Among the Voices founders and supporters recognized in addition to Fox were former Virginia first ladies Jinx Holton, Anne Holton, and Jeannie Baliles, as well as former governor Linwood Holton. Board member Eleanor Saslaw was accompanied at the gala by her husband, Senator Dick Saslaw; and Congressman Bobby Scott received special mention for an award he earned from First Focus Campaign for Children.
It was the second consecutive year that Scott has received the national "Champion for Children” award, said Morgan – and he was the only member of the Virginia delegation to do so.
Scott Lewis ("Remember the hungry as holidays approach," Oct. 24) rightly urges readers to join the fight against hunger. But, if some Washington politicians have their way, childhood hunger may actually get worse.
The federal Supplemental Nutrition Assistance Program - SNAP - provides food for more than 20 million kids. And it works - the childhood hunger rate would be much higher without SNAP. Making food more affordable also reduces child poverty because fewer parents must make the heartbreaking choice between paying the rent and putting food on the table.
Some in Congress have proposed deep cuts to SNAP, and with 47 cents of every SNAP dollar going to children, there's no way their plan won't deny food to kids.
Yes, the federal government has budget problems. But let's remind the politicians that hungry kids didn't cause them, and making child hunger worse is the wrong way to solve them.
Editor's note: Lesley is president of First Focus Campaign for Children in Washington, D.C.
He was a strong support of the law that expanded the Children’s Health Insurance Program which was signed into law in February 2009 to provide health-care coverage to more than 14 million children.
During the debate on the health-care reform law, Casey helped to include provisions to protect and improve health care for children.
His work on behalf of children has been widely recognized. He has been received the Champion for Children Award from First Focus, Children’s Champion Award from the Children’s Hospital of Philadelphia and the Delaware Valley Association for the Education of Young Children Champion for Young Children Award.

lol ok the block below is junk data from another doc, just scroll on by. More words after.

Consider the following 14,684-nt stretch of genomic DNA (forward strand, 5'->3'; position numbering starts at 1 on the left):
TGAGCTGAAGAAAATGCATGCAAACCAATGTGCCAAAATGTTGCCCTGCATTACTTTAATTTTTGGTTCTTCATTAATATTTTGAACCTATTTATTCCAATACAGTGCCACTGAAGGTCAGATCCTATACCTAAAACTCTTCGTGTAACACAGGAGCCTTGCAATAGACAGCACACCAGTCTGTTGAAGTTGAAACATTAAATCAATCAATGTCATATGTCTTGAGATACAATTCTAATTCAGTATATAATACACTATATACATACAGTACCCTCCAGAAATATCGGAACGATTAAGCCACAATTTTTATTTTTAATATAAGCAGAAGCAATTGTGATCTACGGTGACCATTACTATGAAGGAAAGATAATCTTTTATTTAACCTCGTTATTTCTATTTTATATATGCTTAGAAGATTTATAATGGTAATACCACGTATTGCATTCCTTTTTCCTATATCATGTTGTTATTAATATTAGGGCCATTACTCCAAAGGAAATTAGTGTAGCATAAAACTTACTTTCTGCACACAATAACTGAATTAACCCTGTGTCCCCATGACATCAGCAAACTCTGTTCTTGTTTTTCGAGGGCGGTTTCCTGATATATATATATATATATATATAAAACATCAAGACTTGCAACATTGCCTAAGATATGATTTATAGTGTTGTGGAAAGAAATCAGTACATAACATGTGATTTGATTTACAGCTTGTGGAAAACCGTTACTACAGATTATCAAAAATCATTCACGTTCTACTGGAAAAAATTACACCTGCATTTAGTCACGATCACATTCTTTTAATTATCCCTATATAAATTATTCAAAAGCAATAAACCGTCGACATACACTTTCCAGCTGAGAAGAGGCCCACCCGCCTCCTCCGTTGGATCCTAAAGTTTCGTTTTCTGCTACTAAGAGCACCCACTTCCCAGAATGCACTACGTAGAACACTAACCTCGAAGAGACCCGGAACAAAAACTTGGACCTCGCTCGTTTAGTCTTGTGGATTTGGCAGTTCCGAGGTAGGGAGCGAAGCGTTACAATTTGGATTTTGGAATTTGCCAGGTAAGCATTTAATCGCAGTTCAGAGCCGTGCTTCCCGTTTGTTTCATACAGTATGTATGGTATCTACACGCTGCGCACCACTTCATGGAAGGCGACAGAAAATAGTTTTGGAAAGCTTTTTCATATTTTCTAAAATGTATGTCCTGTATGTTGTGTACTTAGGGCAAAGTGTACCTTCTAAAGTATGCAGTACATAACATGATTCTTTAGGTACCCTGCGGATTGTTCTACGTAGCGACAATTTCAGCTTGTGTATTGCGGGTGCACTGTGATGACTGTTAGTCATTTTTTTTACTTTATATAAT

With the exception of candidates bemoaning the number of Americans on food stamps and out of work, the subject of poverty didn’t get much of an airing during the presidential debates. When a coalition of advocates against child poverty asked President Obama and Republican nominee Mitt Romney to lay out their plans in a Sept. 4 letter, they heard crickets.
Bruce Lesley, the president of First Focus Campaign for Children, agrees, saying, “Chairman Ryan’s actions — spearheading a budget that cuts the Child Tax Credit, dramatically increases the number of uninsured children, cuts investments in child abuse and neglect prevention and response, cuts child nutrition, and increases out-of-pocket child care costs for working parents — speak a lot louder than his words, when it comes to addressing child poverty.”
Regarding the recent news story, "Anti-poverty message spreading in Richmond's faith community," it's encouraging to see local residents getting involved in the fight against poverty. But Virginia's congressional delegation has an important role to play, too -- especially for kids.
The federal Earned Income Tax Credit and Child Tax Credit lift nearly 5 million children out of poverty every year. Both bipartisan credits reward hard work. And both put money back into Virginia's economy, helping parents buy food, clothes, and other basics from local merchants. Yet both will expire in their current forms at the end of this year, and with elections just a few weeks away, politicians are focused elsewhere.
Virginia's leaders in Congress need to hear that they must protect these lifelines for working families. Their decisions will determine whether child poverty gets better or worse. And, for Virginia's kids and Virginia's future, there is no more important choice.
President, First Focus Campaign for Children.